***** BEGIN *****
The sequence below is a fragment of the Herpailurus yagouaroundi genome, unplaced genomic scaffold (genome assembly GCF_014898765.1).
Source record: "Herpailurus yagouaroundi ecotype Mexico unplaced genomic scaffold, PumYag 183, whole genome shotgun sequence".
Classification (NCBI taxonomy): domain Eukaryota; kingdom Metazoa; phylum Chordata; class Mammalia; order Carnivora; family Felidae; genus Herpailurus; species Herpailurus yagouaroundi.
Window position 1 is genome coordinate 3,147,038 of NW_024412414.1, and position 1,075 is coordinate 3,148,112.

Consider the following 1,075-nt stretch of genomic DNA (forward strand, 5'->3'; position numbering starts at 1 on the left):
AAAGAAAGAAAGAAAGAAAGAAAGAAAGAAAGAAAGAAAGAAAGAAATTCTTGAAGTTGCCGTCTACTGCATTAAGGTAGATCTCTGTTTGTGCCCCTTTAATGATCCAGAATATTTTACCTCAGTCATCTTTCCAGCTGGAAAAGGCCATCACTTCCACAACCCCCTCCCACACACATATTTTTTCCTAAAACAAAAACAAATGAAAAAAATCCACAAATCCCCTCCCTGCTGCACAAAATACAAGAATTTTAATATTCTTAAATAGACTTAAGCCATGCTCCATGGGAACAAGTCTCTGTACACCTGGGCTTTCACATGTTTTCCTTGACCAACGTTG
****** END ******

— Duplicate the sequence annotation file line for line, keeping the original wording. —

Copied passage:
The sequence below is a fragment of the Herpailurus yagouaroundi genome, unplaced genomic scaffold (genome assembly GCF_014898765.1).
Source record: "Herpailurus yagouaroundi ecotype Mexico unplaced genomic scaffold, PumYag 183, whole genome shotgun sequence".
Classification (NCBI taxonomy): domain Eukaryota; kingdom Metazoa; phylum Chordata; class Mammalia; order Carnivora; family Felidae; genus Herpailurus; species Herpailurus yagouaroundi.
Window position 1 is genome coordinate 3,147,038 of NW_024412414.1, and position 1,075 is coordinate 3,148,112.

Consider the following 1,075-nt stretch of genomic DNA (forward strand, 5'->3'; position numbering starts at 1 on the left):
AAAGAAAGAAAGAAAGAAAGAAAGAAAGAAAGAAAGAAAGAAAGAAATTCTTGAAGTTGCCGTCTACTGCATTAAGGTAGATCTCTGTTTGTGCCCCTTTAATGATCCAGAATATTTTACCTCAGTCATCTTTCCAGCTGGAAAAGGCCATCACTTCCACAACCCCCTCCCACACACATATTTTTTCCTAAAACAAAAACAAATGAAAAAAATCCACAAATCCCCTCCCTGCTGCACAAAATACAAGAATTTTAATATTCTTAAATAGACTTAAGCCATGCTCCATGGGAACAAGTCTCTGTACACCTGGGCTTTCACATGTTTTCCTTGACCAACGTTG